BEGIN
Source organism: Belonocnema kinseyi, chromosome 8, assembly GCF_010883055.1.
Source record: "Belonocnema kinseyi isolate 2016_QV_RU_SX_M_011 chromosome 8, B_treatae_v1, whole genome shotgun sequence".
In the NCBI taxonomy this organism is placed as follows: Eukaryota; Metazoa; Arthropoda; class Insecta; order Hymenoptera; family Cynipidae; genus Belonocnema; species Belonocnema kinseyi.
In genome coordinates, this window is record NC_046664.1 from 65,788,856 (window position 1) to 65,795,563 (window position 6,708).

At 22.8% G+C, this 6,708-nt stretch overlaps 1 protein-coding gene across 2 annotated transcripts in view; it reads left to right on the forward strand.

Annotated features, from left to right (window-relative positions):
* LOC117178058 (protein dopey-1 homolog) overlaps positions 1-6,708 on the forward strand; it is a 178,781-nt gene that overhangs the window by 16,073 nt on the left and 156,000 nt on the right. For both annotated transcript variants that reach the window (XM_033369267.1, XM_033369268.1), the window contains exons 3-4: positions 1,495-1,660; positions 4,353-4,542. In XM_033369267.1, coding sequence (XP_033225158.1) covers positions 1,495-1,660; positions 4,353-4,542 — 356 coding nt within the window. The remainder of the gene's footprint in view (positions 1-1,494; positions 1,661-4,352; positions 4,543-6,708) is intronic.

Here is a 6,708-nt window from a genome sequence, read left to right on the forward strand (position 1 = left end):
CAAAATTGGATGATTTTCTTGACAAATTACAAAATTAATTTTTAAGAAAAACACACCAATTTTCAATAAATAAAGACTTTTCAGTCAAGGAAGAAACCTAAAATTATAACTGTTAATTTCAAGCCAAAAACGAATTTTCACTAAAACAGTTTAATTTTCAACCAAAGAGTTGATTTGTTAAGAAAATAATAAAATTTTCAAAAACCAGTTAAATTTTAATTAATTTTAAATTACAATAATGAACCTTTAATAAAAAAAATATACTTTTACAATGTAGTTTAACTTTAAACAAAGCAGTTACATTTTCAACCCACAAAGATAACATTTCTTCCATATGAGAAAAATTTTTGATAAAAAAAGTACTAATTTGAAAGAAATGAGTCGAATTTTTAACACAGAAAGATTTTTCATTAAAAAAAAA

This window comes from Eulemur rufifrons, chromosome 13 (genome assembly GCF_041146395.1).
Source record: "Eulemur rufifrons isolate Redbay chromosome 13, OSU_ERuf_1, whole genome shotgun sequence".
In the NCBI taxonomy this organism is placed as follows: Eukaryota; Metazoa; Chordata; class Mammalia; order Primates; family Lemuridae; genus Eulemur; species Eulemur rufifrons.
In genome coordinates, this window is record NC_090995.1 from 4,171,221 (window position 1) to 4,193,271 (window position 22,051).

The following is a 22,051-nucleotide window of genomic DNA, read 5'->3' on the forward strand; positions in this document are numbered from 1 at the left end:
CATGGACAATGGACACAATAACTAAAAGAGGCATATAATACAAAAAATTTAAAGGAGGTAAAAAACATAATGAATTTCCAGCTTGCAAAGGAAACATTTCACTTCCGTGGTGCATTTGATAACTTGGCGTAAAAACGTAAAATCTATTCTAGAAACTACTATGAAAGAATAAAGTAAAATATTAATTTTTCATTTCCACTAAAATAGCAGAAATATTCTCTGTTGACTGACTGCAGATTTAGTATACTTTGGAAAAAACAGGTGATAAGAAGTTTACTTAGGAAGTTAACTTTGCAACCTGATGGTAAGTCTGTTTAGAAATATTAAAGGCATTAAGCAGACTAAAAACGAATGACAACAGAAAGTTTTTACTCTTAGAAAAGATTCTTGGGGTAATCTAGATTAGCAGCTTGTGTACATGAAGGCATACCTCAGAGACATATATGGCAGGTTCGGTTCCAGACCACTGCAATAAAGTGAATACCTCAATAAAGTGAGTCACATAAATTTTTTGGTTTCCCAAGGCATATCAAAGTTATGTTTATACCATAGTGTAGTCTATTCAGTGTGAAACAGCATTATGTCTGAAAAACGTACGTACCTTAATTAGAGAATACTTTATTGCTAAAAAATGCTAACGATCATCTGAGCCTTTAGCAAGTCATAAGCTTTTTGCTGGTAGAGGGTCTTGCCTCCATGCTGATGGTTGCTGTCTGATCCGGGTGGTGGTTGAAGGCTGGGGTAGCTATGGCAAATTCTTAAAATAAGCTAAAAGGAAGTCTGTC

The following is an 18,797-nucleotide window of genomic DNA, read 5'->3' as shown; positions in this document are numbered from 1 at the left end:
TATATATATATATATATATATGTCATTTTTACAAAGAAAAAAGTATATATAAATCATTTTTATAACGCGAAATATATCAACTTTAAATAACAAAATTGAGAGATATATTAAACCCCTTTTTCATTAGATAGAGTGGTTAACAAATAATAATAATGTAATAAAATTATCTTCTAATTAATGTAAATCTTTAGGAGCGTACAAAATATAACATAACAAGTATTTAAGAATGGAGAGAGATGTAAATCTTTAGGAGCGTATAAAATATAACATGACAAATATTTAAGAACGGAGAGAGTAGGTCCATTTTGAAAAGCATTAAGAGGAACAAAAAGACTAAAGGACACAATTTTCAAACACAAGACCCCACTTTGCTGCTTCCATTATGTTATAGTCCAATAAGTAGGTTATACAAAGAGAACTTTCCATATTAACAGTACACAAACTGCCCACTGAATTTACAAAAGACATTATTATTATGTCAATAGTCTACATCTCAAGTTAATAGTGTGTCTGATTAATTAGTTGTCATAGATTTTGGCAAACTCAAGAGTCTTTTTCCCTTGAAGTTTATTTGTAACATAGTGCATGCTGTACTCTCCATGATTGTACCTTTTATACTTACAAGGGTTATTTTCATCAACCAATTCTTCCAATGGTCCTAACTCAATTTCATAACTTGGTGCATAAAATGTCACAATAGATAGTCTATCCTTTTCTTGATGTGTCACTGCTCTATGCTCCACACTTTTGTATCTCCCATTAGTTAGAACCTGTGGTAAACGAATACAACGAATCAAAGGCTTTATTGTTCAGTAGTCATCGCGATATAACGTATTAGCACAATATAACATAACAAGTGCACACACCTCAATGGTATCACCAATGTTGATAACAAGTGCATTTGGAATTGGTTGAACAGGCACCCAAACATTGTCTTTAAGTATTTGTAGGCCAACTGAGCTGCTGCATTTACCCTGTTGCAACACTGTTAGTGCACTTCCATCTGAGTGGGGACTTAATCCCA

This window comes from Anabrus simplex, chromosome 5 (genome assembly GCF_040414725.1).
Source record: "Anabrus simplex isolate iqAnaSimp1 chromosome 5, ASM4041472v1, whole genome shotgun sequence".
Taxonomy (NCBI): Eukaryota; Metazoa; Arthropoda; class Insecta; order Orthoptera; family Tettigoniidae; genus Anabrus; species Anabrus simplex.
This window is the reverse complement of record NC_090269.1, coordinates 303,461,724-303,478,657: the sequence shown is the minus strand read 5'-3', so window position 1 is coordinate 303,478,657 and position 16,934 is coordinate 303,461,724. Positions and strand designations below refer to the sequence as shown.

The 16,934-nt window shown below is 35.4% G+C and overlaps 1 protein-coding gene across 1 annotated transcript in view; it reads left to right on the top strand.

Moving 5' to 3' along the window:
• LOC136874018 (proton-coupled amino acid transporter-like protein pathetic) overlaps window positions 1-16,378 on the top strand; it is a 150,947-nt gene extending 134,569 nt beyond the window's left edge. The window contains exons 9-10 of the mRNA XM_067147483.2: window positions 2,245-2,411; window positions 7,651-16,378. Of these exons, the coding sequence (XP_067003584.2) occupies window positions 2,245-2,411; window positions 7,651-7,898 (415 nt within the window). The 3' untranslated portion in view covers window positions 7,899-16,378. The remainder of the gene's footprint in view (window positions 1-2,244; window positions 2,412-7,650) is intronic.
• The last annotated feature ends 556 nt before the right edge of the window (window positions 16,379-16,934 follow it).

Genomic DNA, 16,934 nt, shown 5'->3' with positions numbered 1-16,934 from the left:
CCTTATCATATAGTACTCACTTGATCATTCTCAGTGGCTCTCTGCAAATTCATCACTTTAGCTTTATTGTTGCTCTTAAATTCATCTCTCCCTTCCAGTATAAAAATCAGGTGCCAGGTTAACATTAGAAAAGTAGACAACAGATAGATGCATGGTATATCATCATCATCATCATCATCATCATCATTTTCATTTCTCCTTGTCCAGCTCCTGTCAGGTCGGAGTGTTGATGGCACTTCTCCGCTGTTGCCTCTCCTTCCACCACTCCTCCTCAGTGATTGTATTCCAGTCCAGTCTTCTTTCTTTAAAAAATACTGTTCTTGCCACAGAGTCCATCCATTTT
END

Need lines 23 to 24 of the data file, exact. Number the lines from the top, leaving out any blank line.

Moving 5' to 3' along the window:
• LOC136874018 (proton-coupled amino acid transporter-like protein pathetic) overlaps window positions 1-16,378 on the top strand; it is a 150,947-nt gene extending 134,569 nt beyond the window's left edge. The window contains exons 9-10 of the mRNA XM_067147483.2: window positions 2,245-2,411; window positions 7,651-16,378. Of these exons, the coding sequence (XP_067003584.2) occupies window positions 2,245-2,411; window positions 7,651-7,898 (415 nt within the window). The 3' untranslated portion in view covers window positions 7,899-16,378. The remainder of the gene's footprint in view (window positions 1-2,244; window positions 2,412-7,650) is intronic.